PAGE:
She says she won’t forget. I believe her. The note remains off.

We wait on the front porch well in advance of the expected arrival time. I made idle conversation that Liz almost ignores. She is so excited, I forgive her.

The school bus comes. I take the obligatory photograph of her getting on the bus. I wave goodbye, but I can’t see if she’s waving back. My eyes have somehow misted over.

I enter the house and realize that gender is irrelevant in this case. We all fall victim to the great parental paradox: We want our children to grow up, but we can’t help wanting to hold onto them for just one more minute.

“Stay-at-home dad copes with choice”

Published in The Indianapolis Star, June 20, 1993.

He looked down at me from atop the scaffolding assembled in the family room where he was repairing the ceiling. I was headed for the kitchen to cook dinner after sending the children to the back of the house to play. Seeing me buzz through, he asked, “So, did you take the day off, or what?”

I froze. The essence of his question, of course, was ‘so what do you do?’, and you’d think, as many times as I’ve answered it, it would be easy.

It’s never easy. Sometimes I think I’m somewhere around the bottom of the list in terms of respect society attributes to certain jobs. I’m a stay-at-home dad.

Don’t get me wrong. I chose to do this, and I’m glad I’m doing it. But too many times I’ve encountered cynicism about being a stay-at-home dad. “What did your children get you for Mother’s Day?” I’ll get asked. Or, “Oh, so you’re Debbie’s wife.” I’m a little sensitive about the question.

I looked up at him. This young man had lightly asked a question he didn’t know was loaded. Fortunately, he hadn’t noticed yet I was stalling. My brain worked feverishly on a reply.

I’ve read the replies some stay-at-home moms use, and they are very tempting to adopt. Christine Davidson, author of the book Staying Home Instead, once told a woman she operated a 24-hour-a-day child-care center. Because she was the director of the center, she said, she was on call 24 hours a day, seven days a week. I know how she feels.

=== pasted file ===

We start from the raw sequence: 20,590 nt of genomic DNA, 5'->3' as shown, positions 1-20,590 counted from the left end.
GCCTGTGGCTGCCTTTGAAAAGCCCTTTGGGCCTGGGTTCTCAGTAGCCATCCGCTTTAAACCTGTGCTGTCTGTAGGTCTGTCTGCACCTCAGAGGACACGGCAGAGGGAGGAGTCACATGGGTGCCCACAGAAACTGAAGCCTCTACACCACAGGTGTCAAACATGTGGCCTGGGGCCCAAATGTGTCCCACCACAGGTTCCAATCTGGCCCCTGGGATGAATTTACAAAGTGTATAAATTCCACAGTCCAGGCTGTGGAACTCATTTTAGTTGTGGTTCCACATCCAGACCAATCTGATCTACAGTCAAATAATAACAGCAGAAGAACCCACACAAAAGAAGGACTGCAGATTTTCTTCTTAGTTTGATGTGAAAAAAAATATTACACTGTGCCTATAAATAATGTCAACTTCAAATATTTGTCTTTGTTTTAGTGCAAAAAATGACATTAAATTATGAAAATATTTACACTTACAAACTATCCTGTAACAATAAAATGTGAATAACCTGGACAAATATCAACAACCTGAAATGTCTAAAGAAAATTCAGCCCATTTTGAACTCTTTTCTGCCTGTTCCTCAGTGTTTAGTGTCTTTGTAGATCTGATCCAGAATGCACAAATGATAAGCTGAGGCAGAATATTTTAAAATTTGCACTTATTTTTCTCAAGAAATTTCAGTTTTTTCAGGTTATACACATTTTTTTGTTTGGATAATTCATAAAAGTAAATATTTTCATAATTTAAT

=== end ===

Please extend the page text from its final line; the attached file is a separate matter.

My wife Debbie, how stayed at home with the children for four years before I started my stint, used to say she was a homemaker. She always said it plain and simple, without excuse.

I could never use the term “homemaker.” Besides the feminine connotation, it reminds me of an old Steve Allen joke. (“Tell me, Tony, are you a good homemaker?” “Why, yes. Just last night I made it home about 4 a.m.”)

The man on the scaffolding continued to look down at me, waiting for me to say something. He tilted his head as if to ask if I’d heard him. I cleared my throat to gain a few more seconds.

It struck me that if I was so sensitive about this, what reasons could I have possibly had for becoming a stay-at-home dad?

I know why I did it. I did it because of my beliefs. Particularly when children are young, I believe the family works better when there is a parent at home. Family psychologist John Rosemond calls this “undeniable truth.”

I believe in my children. The time we spend with them is an investment in the future.

My wife believes this, too. It’s why she spent four years at home. But after four years, she told me it had just become too much for her.

We decided something would have to change, but what? What price were we willing to pay for extra years of parental guidance for our children? For me, what I was about to say would be part of the price.

I took a deep breath. “I’m a stay-at-home dad,” I said. Then I added quickly, “And I free-lance a little at writing.”

Chicken, I thought.

“Oh, really?” he said. “You know, I envy you. I wish I could stay home with my kids.”

I smiled at him. How refreshing, I thought. Maybe society is changing. Maybe, in time, my occupation will become a little more accepted. I would be very happy to see it.

And more than just a little relieved.